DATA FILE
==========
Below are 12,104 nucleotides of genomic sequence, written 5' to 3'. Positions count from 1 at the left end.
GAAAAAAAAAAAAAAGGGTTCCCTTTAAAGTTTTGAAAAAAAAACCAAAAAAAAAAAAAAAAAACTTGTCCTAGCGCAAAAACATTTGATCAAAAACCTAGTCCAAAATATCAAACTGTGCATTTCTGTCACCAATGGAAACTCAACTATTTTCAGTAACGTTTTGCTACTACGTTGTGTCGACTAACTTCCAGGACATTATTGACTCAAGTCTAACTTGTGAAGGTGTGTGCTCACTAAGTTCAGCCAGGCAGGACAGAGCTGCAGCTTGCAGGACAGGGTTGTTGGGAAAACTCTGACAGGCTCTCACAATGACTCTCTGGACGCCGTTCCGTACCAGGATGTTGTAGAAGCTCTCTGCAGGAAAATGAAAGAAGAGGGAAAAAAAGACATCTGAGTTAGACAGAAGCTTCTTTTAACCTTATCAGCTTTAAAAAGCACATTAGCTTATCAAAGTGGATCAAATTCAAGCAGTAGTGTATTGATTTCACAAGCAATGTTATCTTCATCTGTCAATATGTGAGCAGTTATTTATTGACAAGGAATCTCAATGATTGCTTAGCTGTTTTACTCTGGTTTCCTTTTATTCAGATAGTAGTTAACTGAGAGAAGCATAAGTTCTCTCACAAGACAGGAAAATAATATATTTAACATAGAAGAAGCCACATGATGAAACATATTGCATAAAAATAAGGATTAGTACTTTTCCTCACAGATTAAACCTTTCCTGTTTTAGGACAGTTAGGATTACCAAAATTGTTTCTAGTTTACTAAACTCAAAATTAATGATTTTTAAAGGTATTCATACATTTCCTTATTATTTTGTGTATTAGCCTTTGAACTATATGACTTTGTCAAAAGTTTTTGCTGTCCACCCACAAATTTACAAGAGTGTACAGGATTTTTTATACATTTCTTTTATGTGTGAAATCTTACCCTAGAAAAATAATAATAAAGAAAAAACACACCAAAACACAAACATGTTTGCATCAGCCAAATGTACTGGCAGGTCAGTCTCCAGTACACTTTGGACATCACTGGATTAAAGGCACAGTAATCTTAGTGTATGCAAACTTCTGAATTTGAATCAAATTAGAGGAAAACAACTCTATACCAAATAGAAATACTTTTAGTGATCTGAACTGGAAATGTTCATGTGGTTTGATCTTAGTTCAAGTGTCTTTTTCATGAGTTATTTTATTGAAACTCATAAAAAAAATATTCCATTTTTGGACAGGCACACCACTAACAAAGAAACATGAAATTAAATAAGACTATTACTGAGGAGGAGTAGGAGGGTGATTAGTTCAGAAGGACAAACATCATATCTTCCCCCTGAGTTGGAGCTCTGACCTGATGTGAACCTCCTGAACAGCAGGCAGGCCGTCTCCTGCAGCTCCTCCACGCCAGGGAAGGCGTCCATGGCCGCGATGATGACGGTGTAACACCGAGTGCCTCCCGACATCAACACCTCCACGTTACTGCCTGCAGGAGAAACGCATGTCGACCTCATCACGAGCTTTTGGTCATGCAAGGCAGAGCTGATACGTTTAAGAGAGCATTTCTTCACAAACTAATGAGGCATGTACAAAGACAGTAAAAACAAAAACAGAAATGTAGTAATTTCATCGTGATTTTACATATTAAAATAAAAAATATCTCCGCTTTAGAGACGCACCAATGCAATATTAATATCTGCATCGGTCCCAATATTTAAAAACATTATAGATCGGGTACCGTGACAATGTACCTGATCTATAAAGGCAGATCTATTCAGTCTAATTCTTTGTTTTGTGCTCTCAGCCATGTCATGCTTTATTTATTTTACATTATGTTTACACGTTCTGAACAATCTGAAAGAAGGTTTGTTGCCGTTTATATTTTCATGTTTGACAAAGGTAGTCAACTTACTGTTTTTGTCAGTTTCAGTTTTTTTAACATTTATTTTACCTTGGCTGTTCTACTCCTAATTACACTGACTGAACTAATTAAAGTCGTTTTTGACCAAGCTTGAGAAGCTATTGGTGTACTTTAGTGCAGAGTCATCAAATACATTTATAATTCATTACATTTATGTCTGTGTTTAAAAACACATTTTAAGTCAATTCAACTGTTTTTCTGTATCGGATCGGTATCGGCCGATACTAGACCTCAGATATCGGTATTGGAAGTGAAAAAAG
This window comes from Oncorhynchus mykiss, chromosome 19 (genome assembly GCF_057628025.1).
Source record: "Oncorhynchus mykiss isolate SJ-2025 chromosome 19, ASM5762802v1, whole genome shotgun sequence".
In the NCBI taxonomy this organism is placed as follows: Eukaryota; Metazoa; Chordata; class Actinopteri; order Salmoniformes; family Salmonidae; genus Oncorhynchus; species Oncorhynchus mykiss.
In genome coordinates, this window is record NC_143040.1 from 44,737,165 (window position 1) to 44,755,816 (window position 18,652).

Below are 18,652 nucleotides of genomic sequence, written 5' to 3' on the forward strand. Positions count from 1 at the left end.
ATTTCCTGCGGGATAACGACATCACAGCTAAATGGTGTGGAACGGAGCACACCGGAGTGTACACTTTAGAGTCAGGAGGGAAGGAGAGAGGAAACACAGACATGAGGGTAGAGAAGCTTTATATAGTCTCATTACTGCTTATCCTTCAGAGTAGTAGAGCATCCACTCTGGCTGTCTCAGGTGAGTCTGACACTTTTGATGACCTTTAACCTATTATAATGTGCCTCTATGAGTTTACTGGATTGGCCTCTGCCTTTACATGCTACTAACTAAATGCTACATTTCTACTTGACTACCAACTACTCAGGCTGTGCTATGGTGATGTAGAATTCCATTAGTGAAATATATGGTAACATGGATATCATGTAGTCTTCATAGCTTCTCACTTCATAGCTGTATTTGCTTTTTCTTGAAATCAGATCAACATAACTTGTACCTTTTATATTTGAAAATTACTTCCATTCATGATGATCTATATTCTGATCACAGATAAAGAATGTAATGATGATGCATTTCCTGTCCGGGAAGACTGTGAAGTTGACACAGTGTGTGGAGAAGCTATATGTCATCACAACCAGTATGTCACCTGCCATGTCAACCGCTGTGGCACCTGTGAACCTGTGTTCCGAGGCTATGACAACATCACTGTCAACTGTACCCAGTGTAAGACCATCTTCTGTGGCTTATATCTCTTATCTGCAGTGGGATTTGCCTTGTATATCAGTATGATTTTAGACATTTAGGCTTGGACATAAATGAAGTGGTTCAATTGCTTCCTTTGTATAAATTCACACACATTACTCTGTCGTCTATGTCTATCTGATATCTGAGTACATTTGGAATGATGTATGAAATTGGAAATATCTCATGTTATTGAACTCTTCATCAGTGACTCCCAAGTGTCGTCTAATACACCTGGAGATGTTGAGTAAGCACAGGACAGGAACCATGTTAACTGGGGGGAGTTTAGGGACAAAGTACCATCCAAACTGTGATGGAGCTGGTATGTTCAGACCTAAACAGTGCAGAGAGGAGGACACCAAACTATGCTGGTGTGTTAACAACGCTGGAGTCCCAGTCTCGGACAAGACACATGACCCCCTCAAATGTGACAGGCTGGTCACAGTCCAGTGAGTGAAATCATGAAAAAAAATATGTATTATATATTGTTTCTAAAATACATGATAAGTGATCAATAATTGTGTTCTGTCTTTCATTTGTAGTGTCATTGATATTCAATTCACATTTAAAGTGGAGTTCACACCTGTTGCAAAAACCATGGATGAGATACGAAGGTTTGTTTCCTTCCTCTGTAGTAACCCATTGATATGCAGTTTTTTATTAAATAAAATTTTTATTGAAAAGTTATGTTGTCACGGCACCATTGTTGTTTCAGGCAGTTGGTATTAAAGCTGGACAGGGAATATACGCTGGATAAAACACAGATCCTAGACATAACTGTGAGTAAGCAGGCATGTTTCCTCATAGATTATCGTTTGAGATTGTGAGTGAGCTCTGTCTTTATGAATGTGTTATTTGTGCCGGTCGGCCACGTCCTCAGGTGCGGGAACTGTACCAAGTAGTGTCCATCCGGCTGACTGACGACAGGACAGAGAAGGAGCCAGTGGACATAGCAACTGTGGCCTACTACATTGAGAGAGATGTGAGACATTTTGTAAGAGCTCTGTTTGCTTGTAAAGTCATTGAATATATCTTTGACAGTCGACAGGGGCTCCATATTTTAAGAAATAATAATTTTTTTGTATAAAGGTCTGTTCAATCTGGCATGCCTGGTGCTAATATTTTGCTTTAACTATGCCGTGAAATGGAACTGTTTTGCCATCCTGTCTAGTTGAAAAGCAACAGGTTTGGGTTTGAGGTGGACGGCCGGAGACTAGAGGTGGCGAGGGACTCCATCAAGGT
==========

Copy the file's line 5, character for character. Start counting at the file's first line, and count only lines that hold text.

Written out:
In the NCBI taxonomy this organism is placed as follows: Eukaryota; Metazoa; Chordata; class Actinopteri; order Salmoniformes; family Salmonidae; genus Oncorhynchus; species Oncorhynchus mykiss.